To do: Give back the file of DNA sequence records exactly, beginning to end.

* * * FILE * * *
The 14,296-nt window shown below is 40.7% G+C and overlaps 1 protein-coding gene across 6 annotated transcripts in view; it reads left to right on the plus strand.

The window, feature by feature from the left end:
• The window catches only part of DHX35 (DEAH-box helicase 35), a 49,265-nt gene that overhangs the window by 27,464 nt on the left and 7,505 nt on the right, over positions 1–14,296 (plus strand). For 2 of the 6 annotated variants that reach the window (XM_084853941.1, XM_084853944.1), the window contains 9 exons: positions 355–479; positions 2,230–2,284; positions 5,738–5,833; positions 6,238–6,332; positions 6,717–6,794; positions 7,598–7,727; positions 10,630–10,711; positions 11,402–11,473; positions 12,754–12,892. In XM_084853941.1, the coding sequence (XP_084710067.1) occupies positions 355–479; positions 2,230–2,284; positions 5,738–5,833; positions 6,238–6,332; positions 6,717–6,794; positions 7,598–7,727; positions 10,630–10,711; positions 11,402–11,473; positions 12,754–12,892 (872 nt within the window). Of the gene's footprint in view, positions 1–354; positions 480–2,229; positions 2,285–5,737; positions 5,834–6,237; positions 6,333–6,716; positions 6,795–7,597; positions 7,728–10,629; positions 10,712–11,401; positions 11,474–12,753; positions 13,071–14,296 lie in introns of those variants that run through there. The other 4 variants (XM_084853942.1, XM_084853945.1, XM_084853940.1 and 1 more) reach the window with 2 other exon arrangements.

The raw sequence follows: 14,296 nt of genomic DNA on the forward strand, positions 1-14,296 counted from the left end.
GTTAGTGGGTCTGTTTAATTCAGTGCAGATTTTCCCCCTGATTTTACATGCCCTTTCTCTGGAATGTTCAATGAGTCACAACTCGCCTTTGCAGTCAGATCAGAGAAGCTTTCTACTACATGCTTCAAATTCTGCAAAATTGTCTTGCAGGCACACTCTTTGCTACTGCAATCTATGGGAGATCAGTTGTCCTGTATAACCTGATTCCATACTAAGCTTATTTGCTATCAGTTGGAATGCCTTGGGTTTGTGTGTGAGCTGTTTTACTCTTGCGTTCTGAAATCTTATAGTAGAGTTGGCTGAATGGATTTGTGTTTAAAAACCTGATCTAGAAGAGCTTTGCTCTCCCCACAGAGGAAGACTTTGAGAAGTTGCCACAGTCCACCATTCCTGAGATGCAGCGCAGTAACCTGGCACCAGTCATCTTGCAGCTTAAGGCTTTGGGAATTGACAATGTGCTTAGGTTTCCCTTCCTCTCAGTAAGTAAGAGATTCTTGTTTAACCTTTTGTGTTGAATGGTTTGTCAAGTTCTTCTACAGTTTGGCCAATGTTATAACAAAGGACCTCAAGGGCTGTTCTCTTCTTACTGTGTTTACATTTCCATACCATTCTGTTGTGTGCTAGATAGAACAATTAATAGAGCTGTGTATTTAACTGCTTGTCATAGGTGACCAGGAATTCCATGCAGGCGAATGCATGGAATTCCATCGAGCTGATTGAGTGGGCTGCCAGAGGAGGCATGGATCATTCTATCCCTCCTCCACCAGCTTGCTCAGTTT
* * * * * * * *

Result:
The 14,296-nt window shown below is 40.7% G+C and overlaps 1 protein-coding gene across 6 annotated transcripts in view; it reads left to right on the plus strand.

The window, feature by feature from the left end:
• The window catches only part of DHX35 (DEAH-box helicase 35), a 49,265-nt gene that overhangs the window by 27,464 nt on the left and 7,505 nt on the right, over positions 1–14,296 (plus strand). For 2 of the 6 annotated variants that reach the window (XM_084853941.1, XM_084853944.1), the window contains 9 exons: positions 355–479; positions 2,230–2,284; positions 5,738–5,833; positions 6,238–6,332; positions 6,717–6,794; positions 7,598–7,727; positions 10,630–10,711; positions 11,402–11,473; positions 12,754–12,892. In XM_084853941.1, the coding sequence (XP_084710067.1) occupies positions 355–479; positions 2,230–2,284; positions 5,738–5,833; positions 6,238–6,332; positions 6,717–6,794; positions 7,598–7,727; positions 10,630–10,711; positions 11,402–11,473; positions 12,754–12,892 (872 nt within the window). Of the gene's footprint in view, positions 1–354; positions 480–2,229; positions 2,285–5,737; positions 5,834–6,237; positions 6,333–6,716; positions 6,795–7,597; positions 7,728–10,629; positions 10,712–11,401; positions 11,474–12,753; positions 13,071–14,296 lie in introns of those variants that run through there. The other 4 variants (XM_084853942.1, XM_084853945.1, XM_084853940.1 and 1 more) reach the window with 2 other exon arrangements.

The raw sequence follows: 14,296 nt of genomic DNA on the forward strand, positions 1-14,296 counted from the left end.
GTTAGTGGGTCTGTTTAATTCAGTGCAGATTTTCCCCCTGATTTTACATGCCCTTTCTCTGGAATGTTCAATGAGTCACAACTCGCCTTTGCAGTCAGATCAGAGAAGCTTTCTACTACATGCTTCAAATTCTGCAAAATTGTCTTGCAGGCACACTCTTTGCTACTGCAATCTATGGGAGATCAGTTGTCCTGTATAACCTGATTCCATACTAAGCTTATTTGCTATCAGTTGGAATGCCTTGGGTTTGTGTGTGAGCTGTTTTACTCTTGCGTTCTGAAATCTTATAGTAGAGTTGGCTGAATGGATTTGTGTTTAAAAACCTGATCTAGAAGAGCTTTGCTCTCCCCACAGAGGAAGACTTTGAGAAGTTGCCACAGTCCACCATTCCTGAGATGCAGCGCAGTAACCTGGCACCAGTCATCTTGCAGCTTAAGGCTTTGGGAATTGACAATGTGCTTAGGTTTCCCTTCCTCTCAGTAAGTAAGAGATTCTTGTTTAACCTTTTGTGTTGAATGGTTTGTCAAGTTCTTCTACAGTTTGGCCAATGTTATAACAAAGGACCTCAAGGGCTGTTCTCTTCTTACTGTGTTTACATTTCCATACCATTCTGTTGTGTGCTAGATAGAACAATTAATAGAGCTGTGTATTTAACTGCTTGTCATAGGTGACCAGGAATTCCATGCAGGCGAATGCATGGAATTCCATCGAGCTGATTGAGTGGGCTGCCAGAGGAGGCATGGATCATTCTATCCCTCCTCCACCAGCTTGCTCAGTTT